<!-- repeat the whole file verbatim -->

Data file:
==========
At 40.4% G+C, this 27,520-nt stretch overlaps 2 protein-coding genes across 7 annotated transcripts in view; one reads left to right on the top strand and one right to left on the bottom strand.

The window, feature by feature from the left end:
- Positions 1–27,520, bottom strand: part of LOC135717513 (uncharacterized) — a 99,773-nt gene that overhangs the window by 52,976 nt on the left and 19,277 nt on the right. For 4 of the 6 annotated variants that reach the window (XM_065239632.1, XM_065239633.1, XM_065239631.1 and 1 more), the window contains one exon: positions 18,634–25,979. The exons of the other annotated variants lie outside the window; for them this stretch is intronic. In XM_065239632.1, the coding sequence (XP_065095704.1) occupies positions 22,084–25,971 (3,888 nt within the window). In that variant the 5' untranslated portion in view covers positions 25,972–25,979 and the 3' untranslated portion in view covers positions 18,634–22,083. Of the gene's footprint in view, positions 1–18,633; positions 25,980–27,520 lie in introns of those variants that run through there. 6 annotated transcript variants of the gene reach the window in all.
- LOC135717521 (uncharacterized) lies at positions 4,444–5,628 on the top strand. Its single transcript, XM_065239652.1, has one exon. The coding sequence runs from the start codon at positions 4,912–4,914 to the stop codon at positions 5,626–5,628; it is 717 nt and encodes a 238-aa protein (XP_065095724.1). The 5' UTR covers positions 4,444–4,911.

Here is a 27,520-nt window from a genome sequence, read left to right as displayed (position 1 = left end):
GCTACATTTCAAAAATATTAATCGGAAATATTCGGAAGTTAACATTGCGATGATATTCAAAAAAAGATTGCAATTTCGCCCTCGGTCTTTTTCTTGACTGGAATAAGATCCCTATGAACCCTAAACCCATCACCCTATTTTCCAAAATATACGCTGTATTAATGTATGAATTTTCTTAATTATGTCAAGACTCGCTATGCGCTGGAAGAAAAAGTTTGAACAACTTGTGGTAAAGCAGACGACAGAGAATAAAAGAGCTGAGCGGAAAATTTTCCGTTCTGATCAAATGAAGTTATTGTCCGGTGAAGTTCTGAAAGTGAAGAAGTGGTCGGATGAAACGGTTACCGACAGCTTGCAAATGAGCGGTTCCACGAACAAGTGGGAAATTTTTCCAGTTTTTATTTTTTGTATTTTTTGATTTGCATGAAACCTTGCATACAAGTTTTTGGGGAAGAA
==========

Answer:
At 40.4% G+C, this 27,520-nt stretch overlaps 2 protein-coding genes across 7 annotated transcripts in view; one reads left to right on the top strand and one right to left on the bottom strand.

The window, feature by feature from the left end:
- Positions 1–27,520, bottom strand: part of LOC135717513 (uncharacterized) — a 99,773-nt gene that overhangs the window by 52,976 nt on the left and 19,277 nt on the right. For 4 of the 6 annotated variants that reach the window (XM_065239632.1, XM_065239633.1, XM_065239631.1 and 1 more), the window contains one exon: positions 18,634–25,979. The exons of the other annotated variants lie outside the window; for them this stretch is intronic. In XM_065239632.1, the coding sequence (XP_065095704.1) occupies positions 22,084–25,971 (3,888 nt within the window). In that variant the 5' untranslated portion in view covers positions 25,972–25,979 and the 3' untranslated portion in view covers positions 18,634–22,083. Of the gene's footprint in view, positions 1–18,633; positions 25,980–27,520 lie in introns of those variants that run through there. 6 annotated transcript variants of the gene reach the window in all.
- LOC135717521 (uncharacterized) lies at positions 4,444–5,628 on the top strand. Its single transcript, XM_065239652.1, has one exon. The coding sequence runs from the start codon at positions 4,912–4,914 to the stop codon at positions 5,626–5,628; it is 717 nt and encodes a 238-aa protein (XP_065095724.1). The 5' UTR covers positions 4,444–4,911.

Here is a 27,520-nt window from a genome sequence, read left to right as displayed (position 1 = left end):
GCTACATTTCAAAAATATTAATCGGAAATATTCGGAAGTTAACATTGCGATGATATTCAAAAAAAGATTGCAATTTCGCCCTCGGTCTTTTTCTTGACTGGAATAAGATCCCTATGAACCCTAAACCCATCACCCTATTTTCCAAAATATACGCTGTATTAATGTATGAATTTTCTTAATTATGTCAAGACTCGCTATGCGCTGGAAGAAAAAGTTTGAACAACTTGTGGTAAAGCAGACGACAGAGAATAAAAGAGCTGAGCGGAAAATTTTCCGTTCTGATCAAATGAAGTTATTGTCCGGTGAAGTTCTGAAAGTGAAGAAGTGGTCGGATGAAACGGTTACCGACAGCTTGCAAATGAGCGGTTCCACGAACAAGTGGGAAATTTTTCCAGTTTTTATTTTTTGTATTTTTTGATTTGCATGAAACCTTGCATACAAGTTTTTGGGGAAGAA